Monday, May 23, 2016

savannah - anticipated and unexpected

Savannah is a wonderful small city to visit -leafy and tranquil and, well, old feeling.  Who knew that, for example, John Wesley had spent a year here?  At the same time, it's very quirky: yes, it's full of tourists - lots in little carriage-like buses, some in horse-drawn carriages - others, scooting along ...

Savannah is, as I was expecting, full of late C18th and early C19th houses, leafy squares with Spanish moss;

statues to notables;

but one never knows quite what's coming next.

Somehow the guidebooks fail to mention the extraordinary very early C20th architecture.

The Jepson Center for the Arts had a great exhibition (that started at Crystal Bridges) on American Art today - very full of craft-oriented stuff, including some extraordinary paper cutting by Hiromi Mizugai Moneyhun based on Japanese kiri-e, or hand-cut paper arts: there were three pieces taking various hair styles as their inspiration - here's a fragment of Gisoeng (Korea), from 2014.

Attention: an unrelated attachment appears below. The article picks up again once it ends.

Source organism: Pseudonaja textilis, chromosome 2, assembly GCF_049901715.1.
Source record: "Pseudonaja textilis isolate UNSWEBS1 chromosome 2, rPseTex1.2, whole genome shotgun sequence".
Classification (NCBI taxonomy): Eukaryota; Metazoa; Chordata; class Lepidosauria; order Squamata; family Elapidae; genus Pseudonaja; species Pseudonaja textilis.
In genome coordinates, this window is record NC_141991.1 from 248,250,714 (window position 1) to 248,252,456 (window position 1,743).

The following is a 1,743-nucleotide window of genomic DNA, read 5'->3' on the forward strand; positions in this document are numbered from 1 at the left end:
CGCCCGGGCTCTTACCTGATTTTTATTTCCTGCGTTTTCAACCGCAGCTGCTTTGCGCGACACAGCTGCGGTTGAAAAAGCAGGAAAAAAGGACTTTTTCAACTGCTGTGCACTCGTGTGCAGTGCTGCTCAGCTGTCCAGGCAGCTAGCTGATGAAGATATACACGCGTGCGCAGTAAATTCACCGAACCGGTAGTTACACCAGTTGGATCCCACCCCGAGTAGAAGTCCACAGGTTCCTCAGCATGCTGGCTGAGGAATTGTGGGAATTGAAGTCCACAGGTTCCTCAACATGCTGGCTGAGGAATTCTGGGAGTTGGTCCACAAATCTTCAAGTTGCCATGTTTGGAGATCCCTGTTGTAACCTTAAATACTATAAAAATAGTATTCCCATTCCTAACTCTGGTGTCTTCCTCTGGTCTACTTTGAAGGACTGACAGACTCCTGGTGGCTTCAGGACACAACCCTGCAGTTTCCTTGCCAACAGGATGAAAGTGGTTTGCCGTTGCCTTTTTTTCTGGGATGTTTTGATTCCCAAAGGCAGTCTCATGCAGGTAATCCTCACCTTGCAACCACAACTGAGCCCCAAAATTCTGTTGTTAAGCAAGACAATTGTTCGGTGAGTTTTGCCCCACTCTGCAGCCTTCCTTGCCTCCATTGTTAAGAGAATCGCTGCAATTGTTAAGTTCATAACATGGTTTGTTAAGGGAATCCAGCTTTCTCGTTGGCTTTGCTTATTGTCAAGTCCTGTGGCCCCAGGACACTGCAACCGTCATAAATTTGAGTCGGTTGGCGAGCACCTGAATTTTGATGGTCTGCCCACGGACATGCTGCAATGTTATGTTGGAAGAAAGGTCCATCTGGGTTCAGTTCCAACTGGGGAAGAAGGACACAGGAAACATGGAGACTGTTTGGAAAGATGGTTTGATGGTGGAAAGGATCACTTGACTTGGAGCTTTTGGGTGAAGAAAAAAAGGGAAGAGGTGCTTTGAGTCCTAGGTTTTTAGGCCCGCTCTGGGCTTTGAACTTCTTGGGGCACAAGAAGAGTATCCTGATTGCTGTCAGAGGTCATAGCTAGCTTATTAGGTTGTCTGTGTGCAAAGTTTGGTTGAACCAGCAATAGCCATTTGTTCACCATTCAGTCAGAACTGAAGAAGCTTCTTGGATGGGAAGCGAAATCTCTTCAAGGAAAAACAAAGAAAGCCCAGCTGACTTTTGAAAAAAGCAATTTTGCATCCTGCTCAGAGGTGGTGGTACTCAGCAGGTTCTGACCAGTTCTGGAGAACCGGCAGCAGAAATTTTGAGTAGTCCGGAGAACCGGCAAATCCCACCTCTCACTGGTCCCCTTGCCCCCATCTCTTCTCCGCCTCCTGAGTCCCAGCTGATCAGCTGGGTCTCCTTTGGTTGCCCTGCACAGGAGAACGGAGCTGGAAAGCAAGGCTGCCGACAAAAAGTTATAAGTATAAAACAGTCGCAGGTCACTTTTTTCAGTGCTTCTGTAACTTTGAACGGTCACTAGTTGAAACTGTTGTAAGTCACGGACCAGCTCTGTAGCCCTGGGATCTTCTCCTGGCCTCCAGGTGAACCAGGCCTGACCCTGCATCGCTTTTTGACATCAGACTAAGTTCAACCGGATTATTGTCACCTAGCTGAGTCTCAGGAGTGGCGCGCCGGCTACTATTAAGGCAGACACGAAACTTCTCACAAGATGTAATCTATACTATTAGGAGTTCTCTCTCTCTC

Then Angela Drakeford had a terrific piece, Self- Portrait II - flowers made of tar paper - and an artist's statement talking about its relevance to the fact that she was attacked for being too white in primarily black schools, too black in predominantly white ones.

And who knew that there were all kinds of unsuspected C19th riches in the Telfair Museum of Art - mostly American, but some European, and this wonderful mawkish Arthur Hacker, who went on to do all kinds of ghastly sub-Sargeant, sub-symbolist stuff, but executed - evidently - some early realist paintings, like the Crimean War themed Relics of the Brave (1882-3): it looks rather Newlyn School to me, but I don't know how far his connections with them went - though he was at the RA with Stanhope Forbes.

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